Before Sam the cat died in 2005, we acquired two scalawag kittens – Minnie and Muffin who truly believed that Poppy was their mommy.  The three of them would share the loveseat – all three were black and in dim light it was challenging to tell which one was which.  Muffin especially loved to rub Poppy and Poppy would tolerate it – standing still enough to indulge Muffin.  If it became too ticklish, she would move.  Muffin also practically slept on top of Poppy and within her paws.  Cute doesn’t even describe it.  

We carried on with our daily routines of feeding, walking, sleeping – she stopped jumping up on the bed around 8 years old I think.  People constantly commented on how she didn’t look her age and how spry she was.  Poppy always seemed to be happy, bouncing up and down with her distinct bark if she had an inkling that we would be putting on our shoes/jackets to go out for a walk.  It was all over when she saw the leash.  Muffin even loved to accompany us on our walks and it was so adorable to have her trotting along faithfully on our jaunts.  She would come out of whatever bush she was hiding under and catch up to us – sometimes on Route 9 which scared the bejeezus out of me.

However, life with Poppy changed when I moved out of Maine to teach in Cape Cod.  I felt lost and I guess it was a rehearsal for what I feel now that she is gone permanently.  I tried visited when I could and often inquired about her health.  While I lived in Maine, she occasionally had “spells” when walking when she suddenly would collapse as if the wind got knocked out of her but then would recover and get back up.  Our vet repeated the mantra that in this breed, it was common to have laryngeal paralysis and that if she got overheated or excited, she would have difficulty taking in oxygen which could cause this phenomenon. 

When I returned this summer, these spells intensified and seemed to mimic an epileptic seizure.  I took her to the vet a couple of times and even saw a different vet.  In these episodes, she would collapse suddenly, her feet paddling, and she would lose control of her bodily functions.  This, of course, indicated something was not right.  The vet never really suggested anything and we kind of kept on thinking it had something to do with her breathing. It did occur to me that it could be more serious and may involve tumors on her brain since the vet told us epilepsy usually surfaces in younger dogs.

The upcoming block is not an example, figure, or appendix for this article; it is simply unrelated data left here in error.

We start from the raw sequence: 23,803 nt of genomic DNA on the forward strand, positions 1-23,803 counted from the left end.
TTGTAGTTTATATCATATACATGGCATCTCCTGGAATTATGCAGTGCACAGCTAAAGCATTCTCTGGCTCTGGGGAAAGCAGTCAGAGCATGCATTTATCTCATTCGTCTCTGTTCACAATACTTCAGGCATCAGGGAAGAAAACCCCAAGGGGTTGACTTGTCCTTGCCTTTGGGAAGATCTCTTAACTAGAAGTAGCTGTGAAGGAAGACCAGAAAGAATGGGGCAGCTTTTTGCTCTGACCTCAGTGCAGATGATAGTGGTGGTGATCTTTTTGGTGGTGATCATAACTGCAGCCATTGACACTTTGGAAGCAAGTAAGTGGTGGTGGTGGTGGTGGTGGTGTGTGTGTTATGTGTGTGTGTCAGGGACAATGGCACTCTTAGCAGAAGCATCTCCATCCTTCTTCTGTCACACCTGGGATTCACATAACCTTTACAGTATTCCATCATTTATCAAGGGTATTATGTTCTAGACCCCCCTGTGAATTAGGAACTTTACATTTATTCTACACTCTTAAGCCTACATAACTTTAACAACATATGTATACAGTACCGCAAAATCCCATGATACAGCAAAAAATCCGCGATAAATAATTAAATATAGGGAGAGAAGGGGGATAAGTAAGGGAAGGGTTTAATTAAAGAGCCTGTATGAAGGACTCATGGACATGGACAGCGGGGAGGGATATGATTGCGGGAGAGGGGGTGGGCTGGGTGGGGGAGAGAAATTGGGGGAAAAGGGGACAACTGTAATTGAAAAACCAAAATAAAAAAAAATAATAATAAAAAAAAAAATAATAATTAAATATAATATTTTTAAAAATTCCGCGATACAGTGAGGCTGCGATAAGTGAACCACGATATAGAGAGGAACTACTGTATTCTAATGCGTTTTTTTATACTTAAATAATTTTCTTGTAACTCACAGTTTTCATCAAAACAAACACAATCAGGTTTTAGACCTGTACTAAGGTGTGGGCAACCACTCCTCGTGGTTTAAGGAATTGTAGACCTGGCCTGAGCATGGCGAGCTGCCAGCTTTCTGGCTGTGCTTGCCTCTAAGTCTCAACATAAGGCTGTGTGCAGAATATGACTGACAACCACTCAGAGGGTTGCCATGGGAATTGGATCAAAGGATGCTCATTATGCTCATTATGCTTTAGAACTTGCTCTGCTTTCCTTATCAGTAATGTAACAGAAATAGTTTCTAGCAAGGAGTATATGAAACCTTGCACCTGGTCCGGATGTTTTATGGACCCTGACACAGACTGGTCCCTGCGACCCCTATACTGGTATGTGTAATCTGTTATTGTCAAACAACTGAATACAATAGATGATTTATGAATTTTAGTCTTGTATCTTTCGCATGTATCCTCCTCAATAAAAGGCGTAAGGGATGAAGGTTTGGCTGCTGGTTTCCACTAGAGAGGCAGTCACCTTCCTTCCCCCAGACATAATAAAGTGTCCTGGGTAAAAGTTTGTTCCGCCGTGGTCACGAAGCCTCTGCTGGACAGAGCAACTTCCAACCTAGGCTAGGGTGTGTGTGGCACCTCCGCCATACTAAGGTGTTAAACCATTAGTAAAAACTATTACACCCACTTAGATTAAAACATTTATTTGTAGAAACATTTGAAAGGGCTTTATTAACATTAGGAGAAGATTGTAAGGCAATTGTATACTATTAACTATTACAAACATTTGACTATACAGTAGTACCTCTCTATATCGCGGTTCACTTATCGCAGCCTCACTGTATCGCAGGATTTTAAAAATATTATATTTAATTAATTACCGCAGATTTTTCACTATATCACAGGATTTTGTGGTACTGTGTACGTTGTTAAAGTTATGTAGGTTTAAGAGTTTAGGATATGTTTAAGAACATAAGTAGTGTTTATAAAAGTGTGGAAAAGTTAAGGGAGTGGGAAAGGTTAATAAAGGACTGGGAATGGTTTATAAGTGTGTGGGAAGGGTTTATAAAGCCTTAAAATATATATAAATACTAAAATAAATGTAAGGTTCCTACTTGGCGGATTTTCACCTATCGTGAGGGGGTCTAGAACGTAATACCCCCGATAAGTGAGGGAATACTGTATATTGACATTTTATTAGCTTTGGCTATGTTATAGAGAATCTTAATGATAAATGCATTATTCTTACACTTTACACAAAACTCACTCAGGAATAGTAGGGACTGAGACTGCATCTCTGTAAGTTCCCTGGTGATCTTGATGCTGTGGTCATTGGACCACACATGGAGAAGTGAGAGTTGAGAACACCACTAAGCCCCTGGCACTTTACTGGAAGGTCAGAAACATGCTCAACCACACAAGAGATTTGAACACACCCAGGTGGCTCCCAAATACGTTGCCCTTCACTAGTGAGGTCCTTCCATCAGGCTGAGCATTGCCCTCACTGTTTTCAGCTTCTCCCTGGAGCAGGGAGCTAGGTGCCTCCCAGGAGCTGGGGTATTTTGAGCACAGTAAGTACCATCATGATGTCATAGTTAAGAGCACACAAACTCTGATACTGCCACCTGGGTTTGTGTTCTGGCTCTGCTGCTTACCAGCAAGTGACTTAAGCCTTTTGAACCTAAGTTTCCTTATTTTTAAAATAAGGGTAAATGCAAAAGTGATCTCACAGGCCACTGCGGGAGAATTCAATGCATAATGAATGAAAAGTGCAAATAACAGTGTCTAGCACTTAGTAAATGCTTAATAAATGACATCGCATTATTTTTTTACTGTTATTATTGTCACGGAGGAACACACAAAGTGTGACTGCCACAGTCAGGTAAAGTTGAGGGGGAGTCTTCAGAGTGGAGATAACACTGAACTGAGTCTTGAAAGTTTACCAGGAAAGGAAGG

The episodes grew in number and also she seemed to lose interest in eating.  Her focus also wasn’t good and she approached climbing and descending stairs with trepidation.  I coaxed her up into the house on many a chilly morning.  

This past Monday, though I came home from a long day at school to find Poppy on her bed with a blanket over her.  I asked Brandon what’s wrong with the dog and he replied “didn’t you get my texts” and “I called you several times”.  No, I was in a meeting and didn’t think to check my phone.  Evidently, she had a series of seizures and was unable to get up.  I looked at her still body, her gaze was distant.  No, we have to do something.

So, I called one of the 2 in-home vets who was unable to see her.  The other in-home vet was unreachable and I ended up taking her to an emergency vet 18 miles away.  We picked her up on the bed and placed her gently in the car.  I wanted to know if she could indeed walk again.  I needed an answer and I was frustrated that even though I had been vigilant about this problem, that the professionals couldn’t give me a definitive answer and a course of action for maintaining her health.

The emergency vet, devoid of compassion, wanted an exorbitant sum of money just to monitor, run some tests and keep her overnight and adamantly stated the practice wouldn’t take a payment plan. I knew that if we could get one of the in-home vets to come the next day, that is if she made it through the night, that it would be more reasonable.  So, we trucked her back to Cumberland which probably did more damage and brought her inside.

During the night, I had a dream of euthanasia but also thought I heard her up and about with her collar jingling and felt optimistic that she would “snap” out of it. The next morning, I decided to go to school – 50 miles away – because I was sure that the in-home vet would discover that it was a fixable issue and that Poppy would be enjoying her life once again.  Around 10 am, I found out that this problem was pretty significant and I had to rush back.  Upon arrival, it was determined that Poppy was not going to make it through the day and that it was not wise to let her continue to suffer.  However, this vet could perform the service but could not transport her.  I considered that I didn’t want to transport her to the original vet in my car as that would be a difficult journey.  So I called the other in-home vet who came promptly.  I did have a few hours with her to just sit by the fire and talk to her telling her she was a good girl and she was pretty and I loved her so much.